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RE:VIVE a dating site for archives and electronic musicians

Title (author1): 
First names (author1): 
Surname (author 1): 
Netherlands Institute for Sound and Vision
Other authors: 
Mr Gregory Markus
Presentation type: 
spoken paper
26 Sept Monday
Start time: 
LoC Madison Building: Montpelier Rm.

Electronic musicians take pride in making use of strange or rare samples to build larger musical compositions. These samples can range from things like surgical sounds (e.g. Matmos), video game sounds (e.g. Burial), ethnographic recordings (e.g. Romare) or anything else that produces a capturable electronic or sonic pulse. Artists go to great lengths to track down these sounds including rifling through record bins in record stores around the world, scouring the internet, or even simply going out into the field and recording their own.
Cultural heritage institutions have teamed up with artists before for various projects around “remixing”. This includes the British Library’s artist-in-residence at Bletchley Park, Sound and Vision inviting Jameszoo to make a new track using their Sound of the Netherlands Collection, UK band Walls remixing BBC sound genius Daphne Oram’s archive for the album Sound Houses and Matthew Herbert doing a Boiler Room session from the British Library. While all these undertakings are unique and special in their own right, Re:vive learns from all of them to create something truly one-of-a-kind that has never been done before.
Re:vive marries electronic and independent music with cultural heritage institution collections to create unique musical compositions relating to different social, cultural and political themes. The Re:vive series allows sessions to be organized around the world making this a truly unique by bringing together two things that are ubiquitous in all cultures: music and narrative. Every Re:vive session will produce a new album by emerging and well known artists from around the world with a short companion documentary that will provide insight into the relationship between the artist and content.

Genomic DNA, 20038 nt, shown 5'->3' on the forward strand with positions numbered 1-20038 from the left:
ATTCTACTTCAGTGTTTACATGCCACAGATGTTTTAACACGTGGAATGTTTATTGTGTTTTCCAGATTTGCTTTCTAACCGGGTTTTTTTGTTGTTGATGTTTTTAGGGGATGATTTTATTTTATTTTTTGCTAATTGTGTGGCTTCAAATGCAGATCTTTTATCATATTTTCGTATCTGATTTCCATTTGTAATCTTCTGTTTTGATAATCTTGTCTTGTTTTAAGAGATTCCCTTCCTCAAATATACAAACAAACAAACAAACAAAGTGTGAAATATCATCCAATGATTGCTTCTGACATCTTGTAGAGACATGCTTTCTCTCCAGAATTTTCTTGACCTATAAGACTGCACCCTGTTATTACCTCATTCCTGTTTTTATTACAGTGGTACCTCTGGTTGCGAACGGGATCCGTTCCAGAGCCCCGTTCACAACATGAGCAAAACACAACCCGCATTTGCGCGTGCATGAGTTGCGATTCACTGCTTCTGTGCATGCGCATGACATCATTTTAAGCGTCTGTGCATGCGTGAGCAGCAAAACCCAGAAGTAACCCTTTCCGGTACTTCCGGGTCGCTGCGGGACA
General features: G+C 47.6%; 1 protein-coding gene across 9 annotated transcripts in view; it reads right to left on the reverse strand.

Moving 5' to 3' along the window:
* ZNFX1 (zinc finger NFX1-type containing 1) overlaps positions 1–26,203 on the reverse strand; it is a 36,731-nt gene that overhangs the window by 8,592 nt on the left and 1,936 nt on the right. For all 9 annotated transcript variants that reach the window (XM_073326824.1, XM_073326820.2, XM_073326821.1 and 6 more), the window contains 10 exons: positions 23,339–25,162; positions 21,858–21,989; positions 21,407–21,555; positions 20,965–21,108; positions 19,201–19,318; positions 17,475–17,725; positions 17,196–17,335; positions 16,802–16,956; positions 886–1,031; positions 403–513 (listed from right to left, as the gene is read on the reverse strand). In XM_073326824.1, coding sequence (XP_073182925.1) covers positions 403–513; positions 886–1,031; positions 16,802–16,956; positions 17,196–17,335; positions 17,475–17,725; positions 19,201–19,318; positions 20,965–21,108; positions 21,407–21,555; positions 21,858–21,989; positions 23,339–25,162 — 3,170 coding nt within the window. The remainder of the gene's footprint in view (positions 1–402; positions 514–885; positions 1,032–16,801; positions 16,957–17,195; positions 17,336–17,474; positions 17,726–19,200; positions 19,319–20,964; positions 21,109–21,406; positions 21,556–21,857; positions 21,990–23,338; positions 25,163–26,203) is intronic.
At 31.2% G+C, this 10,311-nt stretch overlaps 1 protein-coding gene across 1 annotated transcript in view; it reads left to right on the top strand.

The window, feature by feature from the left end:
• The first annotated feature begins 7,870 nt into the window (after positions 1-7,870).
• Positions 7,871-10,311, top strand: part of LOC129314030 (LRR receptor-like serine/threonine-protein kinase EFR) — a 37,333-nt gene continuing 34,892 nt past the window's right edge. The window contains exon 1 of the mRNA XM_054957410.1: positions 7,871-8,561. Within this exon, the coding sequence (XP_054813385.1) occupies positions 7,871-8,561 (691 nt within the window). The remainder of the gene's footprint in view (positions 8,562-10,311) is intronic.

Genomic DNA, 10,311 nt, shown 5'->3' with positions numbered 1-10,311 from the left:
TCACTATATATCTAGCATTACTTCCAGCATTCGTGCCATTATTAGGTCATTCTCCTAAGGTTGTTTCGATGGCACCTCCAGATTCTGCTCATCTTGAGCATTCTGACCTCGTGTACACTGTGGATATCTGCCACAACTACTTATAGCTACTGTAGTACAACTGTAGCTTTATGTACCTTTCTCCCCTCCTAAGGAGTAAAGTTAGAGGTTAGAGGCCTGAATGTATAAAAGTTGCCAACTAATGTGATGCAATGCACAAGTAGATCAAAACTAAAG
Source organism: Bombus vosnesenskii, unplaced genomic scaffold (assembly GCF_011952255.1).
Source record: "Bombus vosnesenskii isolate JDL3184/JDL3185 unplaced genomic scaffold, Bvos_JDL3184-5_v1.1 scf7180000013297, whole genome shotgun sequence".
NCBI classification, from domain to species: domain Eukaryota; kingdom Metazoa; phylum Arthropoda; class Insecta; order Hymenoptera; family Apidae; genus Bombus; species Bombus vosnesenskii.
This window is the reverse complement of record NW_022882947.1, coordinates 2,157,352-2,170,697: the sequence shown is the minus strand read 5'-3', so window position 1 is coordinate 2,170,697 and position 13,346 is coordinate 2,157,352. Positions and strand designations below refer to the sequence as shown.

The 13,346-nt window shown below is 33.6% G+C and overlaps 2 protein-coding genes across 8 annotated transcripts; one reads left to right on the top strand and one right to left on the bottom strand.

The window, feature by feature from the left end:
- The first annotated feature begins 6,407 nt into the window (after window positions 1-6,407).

In 2015 RE:VIVE began building its foundation and growing its network of strategic partners. This included running the first “pilot” session with techno duo, Lakker, running a workshop in collaboration with Red Bull Music Academy, initiating a financial partnership with music production software company Ableton, building informal partnerships with concert promoters and festival organizers The Rest is Noise, Rewire, music publication DJBroadcast and lastly, initiating RE:VIVE session in other countries.
Re:vive will provides a completely new way for 1. artists to access cultural heritage institution collections and 2. for the the public to engage with heritage institutions, providing a new channels for sound archives to share their collections with the world. Additionally, Re:vive lets artists conceptualize and compose albums in collaboration with historians and archivists to create new material focused around a specific theme of cultural and historical significance. This rare opportunity allows artists the chance to challenge themselves, by taking on something entirely unique that will help them stand out from the rest of the scene.
In this IASA session, we highlight the model of collaboration, the results of the first year and explore plans for the future.